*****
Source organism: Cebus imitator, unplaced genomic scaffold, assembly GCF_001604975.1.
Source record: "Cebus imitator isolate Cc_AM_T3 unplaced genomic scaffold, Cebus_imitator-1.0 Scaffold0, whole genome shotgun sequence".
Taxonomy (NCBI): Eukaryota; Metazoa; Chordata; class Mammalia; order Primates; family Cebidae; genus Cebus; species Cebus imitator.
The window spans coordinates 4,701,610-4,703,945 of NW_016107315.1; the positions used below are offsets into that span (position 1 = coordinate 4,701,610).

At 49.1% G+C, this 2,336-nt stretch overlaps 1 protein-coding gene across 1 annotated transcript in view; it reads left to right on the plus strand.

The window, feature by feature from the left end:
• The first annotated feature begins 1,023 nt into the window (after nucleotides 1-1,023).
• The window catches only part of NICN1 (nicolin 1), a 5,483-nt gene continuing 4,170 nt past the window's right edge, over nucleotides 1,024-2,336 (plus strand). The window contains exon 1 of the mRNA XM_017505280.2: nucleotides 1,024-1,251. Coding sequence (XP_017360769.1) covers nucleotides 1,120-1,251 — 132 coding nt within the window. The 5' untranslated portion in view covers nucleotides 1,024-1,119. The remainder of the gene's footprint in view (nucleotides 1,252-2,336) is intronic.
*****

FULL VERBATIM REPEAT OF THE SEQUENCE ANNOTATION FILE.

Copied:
Source organism: Cebus imitator, unplaced genomic scaffold, assembly GCF_001604975.1.
Source record: "Cebus imitator isolate Cc_AM_T3 unplaced genomic scaffold, Cebus_imitator-1.0 Scaffold0, whole genome shotgun sequence".
Taxonomy (NCBI): Eukaryota; Metazoa; Chordata; class Mammalia; order Primates; family Cebidae; genus Cebus; species Cebus imitator.
The window spans coordinates 4,701,610-4,703,945 of NW_016107315.1; the positions used below are offsets into that span (position 1 = coordinate 4,701,610).

At 49.1% G+C, this 2,336-nt stretch overlaps 1 protein-coding gene across 1 annotated transcript in view; it reads left to right on the plus strand.

The window, feature by feature from the left end:
• The first annotated feature begins 1,023 nt into the window (after nucleotides 1-1,023).
• The window catches only part of NICN1 (nicolin 1), a 5,483-nt gene continuing 4,170 nt past the window's right edge, over nucleotides 1,024-2,336 (plus strand). The window contains exon 1 of the mRNA XM_017505280.2: nucleotides 1,024-1,251. Coding sequence (XP_017360769.1) covers nucleotides 1,120-1,251 — 132 coding nt within the window. The 5' untranslated portion in view covers nucleotides 1,024-1,119. The remainder of the gene's footprint in view (nucleotides 1,252-2,336) is intronic.